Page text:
12 Tips to Discuss if Someone You Know is in Danger

This was originally posted by the National Network to End Domestic Violence

  1. Trust Your Instincts If you suspect the abusive person knows too much, it is possible that your phone, computer, email, or other activities are being monitored.
  2. Plan For Safety Navigating violence, abuse, and stalking is very difficult and dangerous. Advocates at the National Domestic Violence Hotline are trained on technology issues, and can help you in your safety planning.
  3. Take Precautions If You Have A “Techy” Abuser If computers and technology are a profession or a hobby for the abuser/stalker, trust your instincts. If you think he/she may be monitoring or tracking you, talk to a hotline advocate or the police.
  4. Use A Safer Computer If anyone abusive has access to your computer, he/she might be monitoring your computer activities. It may be safest to use a computer at a public library, community center, or internet café.
  5. Create A New Email Account Consider creating an additional email account on a safer computer. Do not create or check this new email from a computer your abuser could access. Use an anonymous name and account. Look for free web-based email accounts and do not provide detailed information about yourself.
  6. Check Your Cell Phone Settings If you are using a cell phone provided by the abusive person, consider turning it off when not in use. If your phone has an optional location service, you may want to switch the location feature off/on.
  7. Change Passwords & Pin Numbers If anyone abusive knows or could guess your passwords, change them quickly and frequently.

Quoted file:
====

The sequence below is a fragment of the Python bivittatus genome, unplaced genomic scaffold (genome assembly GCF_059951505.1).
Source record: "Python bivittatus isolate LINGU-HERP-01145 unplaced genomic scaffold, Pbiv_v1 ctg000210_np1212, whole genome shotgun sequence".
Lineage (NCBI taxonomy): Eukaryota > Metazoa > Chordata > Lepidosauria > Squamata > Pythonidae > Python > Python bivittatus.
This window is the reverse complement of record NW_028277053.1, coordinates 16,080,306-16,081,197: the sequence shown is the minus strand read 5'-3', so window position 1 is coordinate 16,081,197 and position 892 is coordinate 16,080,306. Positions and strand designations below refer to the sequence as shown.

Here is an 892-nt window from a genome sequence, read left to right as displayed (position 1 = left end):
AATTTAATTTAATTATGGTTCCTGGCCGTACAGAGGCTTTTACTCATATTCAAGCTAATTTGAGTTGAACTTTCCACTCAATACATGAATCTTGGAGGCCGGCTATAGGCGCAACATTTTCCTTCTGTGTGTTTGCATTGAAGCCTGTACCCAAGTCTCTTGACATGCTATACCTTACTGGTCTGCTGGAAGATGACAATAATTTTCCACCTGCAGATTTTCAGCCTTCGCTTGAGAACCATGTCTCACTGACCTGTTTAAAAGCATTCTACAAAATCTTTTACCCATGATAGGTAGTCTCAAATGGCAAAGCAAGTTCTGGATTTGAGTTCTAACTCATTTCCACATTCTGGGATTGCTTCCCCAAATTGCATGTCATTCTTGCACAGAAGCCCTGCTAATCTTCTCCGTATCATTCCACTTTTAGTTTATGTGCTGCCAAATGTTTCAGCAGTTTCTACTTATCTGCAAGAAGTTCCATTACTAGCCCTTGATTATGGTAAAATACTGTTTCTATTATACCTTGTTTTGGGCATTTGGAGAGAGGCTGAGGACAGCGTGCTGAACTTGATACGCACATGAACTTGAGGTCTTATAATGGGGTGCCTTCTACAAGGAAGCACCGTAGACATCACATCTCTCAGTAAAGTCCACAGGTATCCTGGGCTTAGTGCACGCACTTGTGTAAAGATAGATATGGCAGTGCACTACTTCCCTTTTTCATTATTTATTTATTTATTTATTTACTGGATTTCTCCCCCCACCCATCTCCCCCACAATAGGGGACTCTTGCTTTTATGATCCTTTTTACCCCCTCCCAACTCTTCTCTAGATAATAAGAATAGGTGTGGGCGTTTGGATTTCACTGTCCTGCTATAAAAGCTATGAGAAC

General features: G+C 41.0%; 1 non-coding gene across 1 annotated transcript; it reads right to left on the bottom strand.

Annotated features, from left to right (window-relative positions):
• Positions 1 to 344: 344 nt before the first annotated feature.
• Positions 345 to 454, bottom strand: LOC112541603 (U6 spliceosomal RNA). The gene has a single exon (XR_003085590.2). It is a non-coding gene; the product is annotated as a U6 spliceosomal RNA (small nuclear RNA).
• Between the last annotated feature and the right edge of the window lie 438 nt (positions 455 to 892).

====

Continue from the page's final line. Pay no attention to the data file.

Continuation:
8. Minimize Use of Cordless Phones Or Baby Monitors If you don’t want others to overhear your conversations, turn baby monitors off when not in use and use a traditional corded phone for sensitive conversations.
  9. Use A Donated Or New Cell Phone When making or receiving private calls or arranging escape plans, try not to use a shared or family cell phone because cell phone billing records and phone logs might reveal your plans to an abuser. Contact your local hotline program to learn about donation programs that provide new cell phones and/or prepaid phone cards to victims of abuse and stalking.
  10. Ask About Your Records And Data Ask agencies how they protect or publish your records and request that court, government, post office, and others seal or restrict access to your files to protect your safety.
  11. Get A Private Mailbox And Don’t Give Out Your Real Address When asked by anyone for your address, have a private mailbox address or a safer address to give them. Try to keep your true residential address out of national databases.
  12. Search For Your Name On The Internet Major search engines (ie Google, Yahoo) may have links to your contact information. Search for your name in quotation marks: “Full Name”. Check phone directory pages because unlisted numbers might be listed if you have given the number to anyone.

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